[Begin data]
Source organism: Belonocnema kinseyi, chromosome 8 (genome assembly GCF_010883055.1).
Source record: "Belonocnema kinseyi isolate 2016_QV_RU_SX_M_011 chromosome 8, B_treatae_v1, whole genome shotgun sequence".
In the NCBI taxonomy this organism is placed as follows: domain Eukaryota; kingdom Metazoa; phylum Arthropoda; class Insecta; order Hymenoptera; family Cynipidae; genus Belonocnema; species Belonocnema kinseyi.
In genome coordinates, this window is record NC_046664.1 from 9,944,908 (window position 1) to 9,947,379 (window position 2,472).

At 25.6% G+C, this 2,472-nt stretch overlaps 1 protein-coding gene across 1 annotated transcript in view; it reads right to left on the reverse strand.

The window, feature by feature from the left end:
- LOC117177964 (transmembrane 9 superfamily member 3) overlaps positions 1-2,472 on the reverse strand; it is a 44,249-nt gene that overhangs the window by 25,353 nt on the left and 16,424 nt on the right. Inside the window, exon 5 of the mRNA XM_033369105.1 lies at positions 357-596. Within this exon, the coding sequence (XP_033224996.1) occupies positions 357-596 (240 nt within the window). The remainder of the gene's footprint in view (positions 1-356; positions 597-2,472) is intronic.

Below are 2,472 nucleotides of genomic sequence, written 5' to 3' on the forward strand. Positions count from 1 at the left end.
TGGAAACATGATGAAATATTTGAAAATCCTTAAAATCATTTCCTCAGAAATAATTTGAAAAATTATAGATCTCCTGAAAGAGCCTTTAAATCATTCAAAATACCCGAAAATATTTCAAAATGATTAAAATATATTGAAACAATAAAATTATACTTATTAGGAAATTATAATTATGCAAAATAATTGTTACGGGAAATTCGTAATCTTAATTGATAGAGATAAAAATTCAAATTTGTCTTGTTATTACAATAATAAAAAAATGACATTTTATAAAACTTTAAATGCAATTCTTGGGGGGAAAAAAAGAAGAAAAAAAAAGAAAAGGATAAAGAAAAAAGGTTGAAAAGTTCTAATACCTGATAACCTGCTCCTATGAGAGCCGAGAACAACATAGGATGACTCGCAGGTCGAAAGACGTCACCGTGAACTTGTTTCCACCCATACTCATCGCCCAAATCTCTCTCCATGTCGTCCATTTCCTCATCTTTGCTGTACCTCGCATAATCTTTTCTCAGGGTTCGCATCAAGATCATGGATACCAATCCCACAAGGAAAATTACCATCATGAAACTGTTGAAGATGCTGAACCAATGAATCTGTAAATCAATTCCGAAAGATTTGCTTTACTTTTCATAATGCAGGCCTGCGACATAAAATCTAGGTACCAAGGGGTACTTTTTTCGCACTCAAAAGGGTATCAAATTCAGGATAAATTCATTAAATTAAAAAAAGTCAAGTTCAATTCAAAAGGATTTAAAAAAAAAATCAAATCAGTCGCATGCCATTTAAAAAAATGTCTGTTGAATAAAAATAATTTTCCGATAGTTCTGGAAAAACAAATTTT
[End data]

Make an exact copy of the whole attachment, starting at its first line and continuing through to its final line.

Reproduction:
Source organism: Belonocnema kinseyi, chromosome 8 (genome assembly GCF_010883055.1).
Source record: "Belonocnema kinseyi isolate 2016_QV_RU_SX_M_011 chromosome 8, B_treatae_v1, whole genome shotgun sequence".
In the NCBI taxonomy this organism is placed as follows: domain Eukaryota; kingdom Metazoa; phylum Arthropoda; class Insecta; order Hymenoptera; family Cynipidae; genus Belonocnema; species Belonocnema kinseyi.
In genome coordinates, this window is record NC_046664.1 from 9,944,908 (window position 1) to 9,947,379 (window position 2,472).

At 25.6% G+C, this 2,472-nt stretch overlaps 1 protein-coding gene across 1 annotated transcript in view; it reads right to left on the reverse strand.

The window, feature by feature from the left end:
- LOC117177964 (transmembrane 9 superfamily member 3) overlaps positions 1-2,472 on the reverse strand; it is a 44,249-nt gene that overhangs the window by 25,353 nt on the left and 16,424 nt on the right. Inside the window, exon 5 of the mRNA XM_033369105.1 lies at positions 357-596. Within this exon, the coding sequence (XP_033224996.1) occupies positions 357-596 (240 nt within the window). The remainder of the gene's footprint in view (positions 1-356; positions 597-2,472) is intronic.

Below are 2,472 nucleotides of genomic sequence, written 5' to 3' on the forward strand. Positions count from 1 at the left end.
TGGAAACATGATGAAATATTTGAAAATCCTTAAAATCATTTCCTCAGAAATAATTTGAAAAATTATAGATCTCCTGAAAGAGCCTTTAAATCATTCAAAATACCCGAAAATATTTCAAAATGATTAAAATATATTGAAACAATAAAATTATACTTATTAGGAAATTATAATTATGCAAAATAATTGTTACGGGAAATTCGTAATCTTAATTGATAGAGATAAAAATTCAAATTTGTCTTGTTATTACAATAATAAAAAAATGACATTTTATAAAACTTTAAATGCAATTCTTGGGGGGAAAAAAAGAAGAAAAAAAAAGAAAAGGATAAAGAAAAAAGGTTGAAAAGTTCTAATACCTGATAACCTGCTCCTATGAGAGCCGAGAACAACATAGGATGACTCGCAGGTCGAAAGACGTCACCGTGAACTTGTTTCCACCCATACTCATCGCCCAAATCTCTCTCCATGTCGTCCATTTCCTCATCTTTGCTGTACCTCGCATAATCTTTTCTCAGGGTTCGCATCAAGATCATGGATACCAATCCCACAAGGAAAATTACCATCATGAAACTGTTGAAGATGCTGAACCAATGAATCTGTAAATCAATTCCGAAAGATTTGCTTTACTTTTCATAATGCAGGCCTGCGACATAAAATCTAGGTACCAAGGGGTACTTTTTTCGCACTCAAAAGGGTATCAAATTCAGGATAAATTCATTAAATTAAAAAAAGTCAAGTTCAATTCAAAAGGATTTAAAAAAAAAATCAAATCAGTCGCATGCCATTTAAAAAAATGTCTGTTGAATAAAAATAATTTTCCGATAGTTCTGGAAAAACAAATTTT